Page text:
Peace at Hand's Healing Blog

Entries tagged "massage"

The Art & Science of Massage

Posted on March 27, 2010 in: Musings - Tags: massage

Most times when I get a massage, its from someone I know.  Often I trade with co-workers or friends, and when I pay for bodywork, it tends to be because I'm working with a former teacher.  There are frequently wonderful moments, but rarely are there surprises.  This afternoon, for the first time in at least a few years, I got a massage from a stranger.  A new massage practice opened up down the street from one of the places I work, and when they offered a Groupon I couldn't resist checking it out.  (Do you all know about Groupon?  Its wonderful.)

It was an experience--and not an entirely good one, but it has really made me stop and consider the art and science of massage.

Regardless of what some Western medicine practitioners might believe, massage is a healthcare profession and as such, it is a science.  Students spend a lot of hours studying anatomy and physiology. We learn the physiological process of relaxation--the way the autonomic nervous system shifts to a parasympathetic state and what that means.  (Ever wonder why your stomach growls embarrassingly loudly during a massage even though you ate lunch only an hour ago?  Digestion is a part of relaxation, and massage therapists take it as a compliment, so don't apologize!)  We learn the eleven systems of the body.  And we learn the names, locations, attachments and actions of nearly every muscle in the body, along with the bony landmarks that allow us to locate those muscles, and the relevant ligaments.  What's more, we learn to palpate each of those muscles, and address them if they are somehow out of balance.  Its a lot of information, often presented in a short amount of time and in my experience, massage therapists are more adept at treating and explaining soft tissue issues that medical doctors.  

Some massage therapists have a stronger handle on the science than others.  I will admit to having forgotten the names of many of the muscles.  I know what to look at and what to look for, but mostly I name things in general terms, like erectors (the long bands of muscles that run along either side of your spine) or hamstrings (the backs of your thighs) and if I really need to be more specific than that, I break out a book or consult Google.  Many of my colleagues can pull out names of the tiniest muscles without stopping to think, and they amaze me the same way math-heads amaze me when they can balance equations in their heads.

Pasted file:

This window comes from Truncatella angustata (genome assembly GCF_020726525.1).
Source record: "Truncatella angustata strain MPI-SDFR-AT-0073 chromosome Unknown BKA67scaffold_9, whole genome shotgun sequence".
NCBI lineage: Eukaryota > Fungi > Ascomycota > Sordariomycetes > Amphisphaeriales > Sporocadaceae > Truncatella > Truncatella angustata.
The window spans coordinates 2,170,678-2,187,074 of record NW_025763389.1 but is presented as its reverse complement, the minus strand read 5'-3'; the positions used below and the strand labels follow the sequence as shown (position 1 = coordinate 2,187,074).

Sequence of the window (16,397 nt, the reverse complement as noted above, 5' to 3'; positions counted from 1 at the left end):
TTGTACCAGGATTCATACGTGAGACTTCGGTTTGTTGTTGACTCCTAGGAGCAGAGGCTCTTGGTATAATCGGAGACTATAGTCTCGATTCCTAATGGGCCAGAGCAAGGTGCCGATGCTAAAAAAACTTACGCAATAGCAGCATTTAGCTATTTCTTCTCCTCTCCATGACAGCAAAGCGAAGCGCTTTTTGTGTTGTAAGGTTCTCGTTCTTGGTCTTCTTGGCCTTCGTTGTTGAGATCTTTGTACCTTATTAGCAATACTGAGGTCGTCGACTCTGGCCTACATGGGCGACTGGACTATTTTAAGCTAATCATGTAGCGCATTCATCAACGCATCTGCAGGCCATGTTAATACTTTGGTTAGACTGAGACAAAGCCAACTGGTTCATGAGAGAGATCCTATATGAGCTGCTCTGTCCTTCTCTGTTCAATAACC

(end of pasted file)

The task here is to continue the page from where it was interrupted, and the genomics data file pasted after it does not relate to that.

Knowing the science of massage is what allows a therapist to ask you to move your arm in several different ways and then explain to you why you hurt.  Its what allows us to listen to you explain what you are feeling, and then instantly touch the place that is tightest.  It can seem like magic, but really it is knowledge coupled with experience.  Those things can allow a massage therapist to perform a perfectly adequate and even effective massage.

But I have come to believe that a skilled massage therapist is also an artist.  In the same way that a captivating painting or amazing piece of music is more than the sum of its parts, having the tools and knowing the rules isn't going to create something that inspires people.  To some degree, the art of massage can be taught, if a training facility is given enough time.  There is a finesse to using tools and a flow of strokes that can be explained and practiced, but much of the art of massage is about grounding one's self, being fully present, connecting to a client, and piecing together a sensorial experience that resonates with the mind and body on the table.  I suspect that comes mostly with experience, but I also question whether a massage therapist who doesn't come to the profession with some level of intuition for bodywork can ever really get there.